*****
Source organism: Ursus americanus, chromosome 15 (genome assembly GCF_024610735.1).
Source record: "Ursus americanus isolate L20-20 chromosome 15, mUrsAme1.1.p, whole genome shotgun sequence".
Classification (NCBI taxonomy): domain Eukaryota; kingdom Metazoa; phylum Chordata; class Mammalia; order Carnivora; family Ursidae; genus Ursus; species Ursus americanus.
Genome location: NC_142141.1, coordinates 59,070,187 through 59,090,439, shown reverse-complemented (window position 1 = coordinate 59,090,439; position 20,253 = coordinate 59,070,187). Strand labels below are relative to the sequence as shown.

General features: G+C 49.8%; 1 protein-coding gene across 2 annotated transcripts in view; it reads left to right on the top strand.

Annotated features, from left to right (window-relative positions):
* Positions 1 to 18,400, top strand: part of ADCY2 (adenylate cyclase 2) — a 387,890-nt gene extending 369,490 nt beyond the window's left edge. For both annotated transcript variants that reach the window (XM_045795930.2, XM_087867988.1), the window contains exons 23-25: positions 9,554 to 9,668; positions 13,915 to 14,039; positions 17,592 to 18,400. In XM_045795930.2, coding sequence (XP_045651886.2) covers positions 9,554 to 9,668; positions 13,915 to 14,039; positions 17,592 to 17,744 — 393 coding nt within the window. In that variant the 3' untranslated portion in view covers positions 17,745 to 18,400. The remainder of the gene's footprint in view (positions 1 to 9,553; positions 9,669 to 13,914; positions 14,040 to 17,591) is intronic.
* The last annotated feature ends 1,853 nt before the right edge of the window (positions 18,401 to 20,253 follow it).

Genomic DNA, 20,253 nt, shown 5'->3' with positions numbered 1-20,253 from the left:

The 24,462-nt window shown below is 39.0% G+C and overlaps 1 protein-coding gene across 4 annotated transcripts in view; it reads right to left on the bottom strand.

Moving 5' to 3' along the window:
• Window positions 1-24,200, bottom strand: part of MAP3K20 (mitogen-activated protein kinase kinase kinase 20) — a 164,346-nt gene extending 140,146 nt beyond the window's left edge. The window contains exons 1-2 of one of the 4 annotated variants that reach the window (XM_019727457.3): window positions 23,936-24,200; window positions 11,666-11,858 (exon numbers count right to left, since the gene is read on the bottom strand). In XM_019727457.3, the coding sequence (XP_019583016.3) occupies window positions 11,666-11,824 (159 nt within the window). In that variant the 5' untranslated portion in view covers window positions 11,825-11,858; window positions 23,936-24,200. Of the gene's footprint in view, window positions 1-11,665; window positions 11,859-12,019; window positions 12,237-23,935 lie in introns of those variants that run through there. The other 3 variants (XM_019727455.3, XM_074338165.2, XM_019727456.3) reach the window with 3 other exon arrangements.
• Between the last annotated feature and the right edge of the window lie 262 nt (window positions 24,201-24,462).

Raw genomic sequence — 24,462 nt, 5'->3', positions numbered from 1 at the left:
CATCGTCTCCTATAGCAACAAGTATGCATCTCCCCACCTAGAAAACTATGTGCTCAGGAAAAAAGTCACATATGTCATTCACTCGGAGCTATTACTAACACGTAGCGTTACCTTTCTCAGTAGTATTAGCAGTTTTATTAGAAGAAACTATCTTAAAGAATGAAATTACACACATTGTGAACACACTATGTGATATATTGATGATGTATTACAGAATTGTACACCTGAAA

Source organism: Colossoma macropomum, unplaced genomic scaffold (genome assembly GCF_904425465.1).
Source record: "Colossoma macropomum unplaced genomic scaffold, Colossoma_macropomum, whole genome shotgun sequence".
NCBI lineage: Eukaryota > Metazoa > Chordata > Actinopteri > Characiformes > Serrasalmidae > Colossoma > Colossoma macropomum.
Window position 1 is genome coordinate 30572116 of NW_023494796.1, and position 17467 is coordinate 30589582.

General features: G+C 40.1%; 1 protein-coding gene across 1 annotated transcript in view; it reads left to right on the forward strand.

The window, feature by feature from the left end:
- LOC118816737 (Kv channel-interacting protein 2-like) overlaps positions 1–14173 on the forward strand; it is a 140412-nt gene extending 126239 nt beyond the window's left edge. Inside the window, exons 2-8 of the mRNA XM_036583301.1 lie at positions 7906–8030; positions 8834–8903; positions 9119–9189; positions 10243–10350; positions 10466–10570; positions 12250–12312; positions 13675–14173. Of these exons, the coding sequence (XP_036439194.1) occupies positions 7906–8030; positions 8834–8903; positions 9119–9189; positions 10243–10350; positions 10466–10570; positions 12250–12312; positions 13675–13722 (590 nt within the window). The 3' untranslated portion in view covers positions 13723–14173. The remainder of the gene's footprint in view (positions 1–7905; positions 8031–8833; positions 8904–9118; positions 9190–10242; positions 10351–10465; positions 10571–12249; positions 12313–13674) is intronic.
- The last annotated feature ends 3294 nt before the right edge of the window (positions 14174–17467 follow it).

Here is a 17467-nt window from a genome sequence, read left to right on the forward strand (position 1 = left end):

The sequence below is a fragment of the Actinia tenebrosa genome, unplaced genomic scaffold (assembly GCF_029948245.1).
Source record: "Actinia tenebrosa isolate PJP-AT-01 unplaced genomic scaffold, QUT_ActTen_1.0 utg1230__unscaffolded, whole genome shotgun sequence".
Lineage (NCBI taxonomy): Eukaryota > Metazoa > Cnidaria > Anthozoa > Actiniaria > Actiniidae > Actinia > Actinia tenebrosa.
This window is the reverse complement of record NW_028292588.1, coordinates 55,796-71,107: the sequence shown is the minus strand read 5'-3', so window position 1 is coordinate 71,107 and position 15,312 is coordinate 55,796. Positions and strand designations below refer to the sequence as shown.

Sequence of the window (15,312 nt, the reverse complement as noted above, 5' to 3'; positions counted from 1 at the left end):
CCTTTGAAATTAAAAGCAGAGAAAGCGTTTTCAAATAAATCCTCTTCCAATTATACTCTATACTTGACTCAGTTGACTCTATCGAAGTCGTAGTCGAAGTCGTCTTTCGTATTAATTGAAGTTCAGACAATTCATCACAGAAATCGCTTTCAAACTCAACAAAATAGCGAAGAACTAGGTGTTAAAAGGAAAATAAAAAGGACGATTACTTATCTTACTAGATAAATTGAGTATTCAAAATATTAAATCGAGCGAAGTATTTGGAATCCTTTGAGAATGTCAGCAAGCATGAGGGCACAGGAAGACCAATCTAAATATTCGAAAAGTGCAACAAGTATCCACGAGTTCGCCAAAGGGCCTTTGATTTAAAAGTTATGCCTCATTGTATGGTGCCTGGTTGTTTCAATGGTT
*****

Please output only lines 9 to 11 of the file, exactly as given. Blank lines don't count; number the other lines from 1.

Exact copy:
Genomic DNA, 20,253 nt, shown 5'->3' with positions numbered 1-20,253 from the left:

The 24,462-nt window shown below is 39.0% G+C and overlaps 1 protein-coding gene across 4 annotated transcripts in view; it reads right to left on the bottom strand.

Moving 5' to 3' along the window: